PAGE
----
Original post by Vibeke Wang accessible here
Making a film about their research project made Vibeke Wang and Ragnhild Louise Muriaas rethink how they talk about their research. -The editing revolves around cutting information to a bare minimum. The process itself contradicts everything you believe in as a researcher, they say. Still, they would not hesitate doing it again.
Several times a year, Vibeke Wang and Ragnhild Louise Muriaas are invited to give presentations about their ‘Money talks: Electoral financing of Women’project. And it is not only academics who would like to know more. The invitations may just as well come from local branches of NGOs and civil society organisations, or high school teachers. Talking about research, theory and methodology to a broader audience inspired them to think differently about how they communicate their research.
Rethinking research communication
Wang and Muriaas are researching electoral financing among female candidates in Malawi, a costly country to do politics in. There is no public funding of parties and candidates normally sponsor their own electoral campaign. Politicians are expected to give handouts to members of their community, and to contribute financially to local projects. Political rallies are supposed to be organized according to a certain format, where professional dancers, musicians and campaigning material in abundance is provided, all to entertain the crowd. Money contributes to credibility, authority, and ultimately, the chances of being elected.
-In many countries, like Norway, the public has faith in the electoral system. We believe that true political talent will be picked up on and let onto the stage, independent of personal wealth. In other parts of the world, politics is a very different endeavor, says Muriaas.
Being invited to talk about their project, Wang and Muriaas know by first-hand experience that there is an engaged audience with a big interest for research on politics. But talking to a broader audience, it also became clear to them that the actual costs of running for an election is an issue very few think about.
-We started asking ourselves how we could communicate this in a way that the audience can relate to, says Wang.
The answer was to show people how differently this works around the world. They joined forces with a film crew and set out making a storyboard. The learning curve was steep, both for the researchers and for the film crew who had never cooperated with researchers before.
-How do you make your information and data fit into the structure and narrative of a film? We had to rethink how we deal with our data, says Wang.
Using first and foremost qualitative methods in their ‘Money talks’ project, they depend on open questions, and many questions, designed specifically to capture depth, nuances and context. Working with a film crew and creating a film taught them that not only can short questions answered with a simple yes or no be informative, they can also be necessary.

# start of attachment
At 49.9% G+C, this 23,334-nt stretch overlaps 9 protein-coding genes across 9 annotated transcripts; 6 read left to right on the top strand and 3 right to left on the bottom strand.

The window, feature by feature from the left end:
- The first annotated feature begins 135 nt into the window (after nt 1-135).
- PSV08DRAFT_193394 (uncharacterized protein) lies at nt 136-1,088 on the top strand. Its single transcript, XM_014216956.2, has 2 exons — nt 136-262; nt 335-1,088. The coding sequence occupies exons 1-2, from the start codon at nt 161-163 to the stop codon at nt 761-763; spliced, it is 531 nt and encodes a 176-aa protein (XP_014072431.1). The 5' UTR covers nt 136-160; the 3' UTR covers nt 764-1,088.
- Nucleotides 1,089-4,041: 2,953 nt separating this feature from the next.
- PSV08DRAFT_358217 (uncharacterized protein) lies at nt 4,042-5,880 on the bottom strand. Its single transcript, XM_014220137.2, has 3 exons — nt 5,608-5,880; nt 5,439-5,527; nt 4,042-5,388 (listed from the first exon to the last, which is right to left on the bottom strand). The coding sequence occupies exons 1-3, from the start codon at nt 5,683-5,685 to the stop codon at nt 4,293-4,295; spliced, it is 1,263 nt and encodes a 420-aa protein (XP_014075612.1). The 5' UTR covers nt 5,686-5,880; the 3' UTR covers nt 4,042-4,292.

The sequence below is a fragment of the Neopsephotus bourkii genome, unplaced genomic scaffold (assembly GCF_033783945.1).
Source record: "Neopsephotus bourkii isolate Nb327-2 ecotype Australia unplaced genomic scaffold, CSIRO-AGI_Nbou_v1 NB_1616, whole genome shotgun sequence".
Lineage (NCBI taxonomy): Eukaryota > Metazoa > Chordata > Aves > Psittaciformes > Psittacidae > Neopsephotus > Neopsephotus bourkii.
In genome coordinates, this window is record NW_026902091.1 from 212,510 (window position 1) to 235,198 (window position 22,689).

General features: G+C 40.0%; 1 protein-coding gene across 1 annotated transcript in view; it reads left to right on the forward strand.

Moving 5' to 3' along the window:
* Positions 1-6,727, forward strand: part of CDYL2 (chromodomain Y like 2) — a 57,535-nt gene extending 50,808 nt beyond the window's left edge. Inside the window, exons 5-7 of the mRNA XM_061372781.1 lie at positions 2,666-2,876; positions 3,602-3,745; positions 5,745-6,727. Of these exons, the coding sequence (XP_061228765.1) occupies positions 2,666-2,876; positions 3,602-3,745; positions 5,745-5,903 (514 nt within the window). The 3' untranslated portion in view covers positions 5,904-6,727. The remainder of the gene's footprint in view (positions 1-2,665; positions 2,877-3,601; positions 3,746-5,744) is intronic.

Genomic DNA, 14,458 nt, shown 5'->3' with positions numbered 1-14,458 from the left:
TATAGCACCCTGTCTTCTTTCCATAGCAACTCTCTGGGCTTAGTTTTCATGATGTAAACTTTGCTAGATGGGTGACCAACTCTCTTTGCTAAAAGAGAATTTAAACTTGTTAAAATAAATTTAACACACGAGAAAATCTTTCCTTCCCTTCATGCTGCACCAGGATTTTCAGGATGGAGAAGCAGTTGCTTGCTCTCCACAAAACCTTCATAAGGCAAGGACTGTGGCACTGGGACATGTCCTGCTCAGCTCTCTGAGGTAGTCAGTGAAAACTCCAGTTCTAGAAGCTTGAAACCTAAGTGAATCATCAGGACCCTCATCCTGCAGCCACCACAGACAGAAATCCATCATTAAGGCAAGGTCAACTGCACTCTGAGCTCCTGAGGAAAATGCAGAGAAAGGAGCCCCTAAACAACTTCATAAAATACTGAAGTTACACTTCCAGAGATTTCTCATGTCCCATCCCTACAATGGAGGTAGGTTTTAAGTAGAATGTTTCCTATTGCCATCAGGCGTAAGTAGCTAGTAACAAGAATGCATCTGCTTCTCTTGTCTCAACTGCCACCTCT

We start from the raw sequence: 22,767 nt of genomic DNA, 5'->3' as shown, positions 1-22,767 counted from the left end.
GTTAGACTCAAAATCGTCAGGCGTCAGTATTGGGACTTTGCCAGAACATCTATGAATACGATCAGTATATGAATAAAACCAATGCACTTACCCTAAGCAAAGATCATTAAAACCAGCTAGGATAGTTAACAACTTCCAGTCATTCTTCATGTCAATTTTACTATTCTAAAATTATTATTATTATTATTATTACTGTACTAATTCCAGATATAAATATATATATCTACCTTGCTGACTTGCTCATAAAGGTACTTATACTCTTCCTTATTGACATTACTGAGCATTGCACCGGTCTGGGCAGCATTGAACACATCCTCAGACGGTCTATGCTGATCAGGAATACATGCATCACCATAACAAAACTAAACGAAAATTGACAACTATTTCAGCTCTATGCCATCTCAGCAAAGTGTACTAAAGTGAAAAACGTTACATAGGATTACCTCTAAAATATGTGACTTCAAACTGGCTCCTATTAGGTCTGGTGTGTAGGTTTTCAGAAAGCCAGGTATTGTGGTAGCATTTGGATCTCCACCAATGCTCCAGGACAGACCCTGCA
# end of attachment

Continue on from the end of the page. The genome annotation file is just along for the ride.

Deciding what to include in the film or not was a nerve-wrecking experience for Wang and Muriaas. The film format forced them to step out of their comfort zone, into a world where you mercilessly kill your darlings and where you have to work hard not to succumb to the fear of ‘dumbing down’ your research questions and research findings.
The film crew, on the other hand, were more stressed about the unpredictability of filming in an environment where you are not in full control of your surroundings. Having worked in Malawi on numerous occasions, Wang and Muriaas were well aware that plans can change and that appointments made can suddenly be cancelled.
The researcher/film team decided on filming three different candidates at three different rallies. They ranged from newcomers to more experienced politicians, and from government to opposition to independent candidates, but all campaigning to win a seat in the May general elections.
The interviews with candidates talking about the cost of running for an election and a funding programme designed to make campaigning achievable for more female politicians highlight the challenges women face trying to make their way into Malawian politics. And the footage from the rallies do not only serve the purpose of bringing the audience closer to a different world. It makes it clear to everyone who sees the film that engaging in politics in Malawi really can be costly, and that relying on pure talent will not necessarily take you anywhere. The drums, the dancers, the poets chanting, they all come with a price.
-Money really does talk, and there is no better way of illustrating this than by letting everyone see with their own eyes. The actual physical surroundings and the atmosphere, the bumpy bus rides, the colourful t-shirts and the music at the rallies, that is all part of the information we want to get across, says Muriaas.
The film, which will be used for teaching students at the bachelor level as well as for public events, will be launched in June, but the launch will certainly not be the end of it. The process has sparked a lingering interest, and even though the experience has been challenging, their budgeting in new research projects will take a different turn from now on. More than anything, they have learnt to approach their topic from a different angle, one that takes the public’s perspective.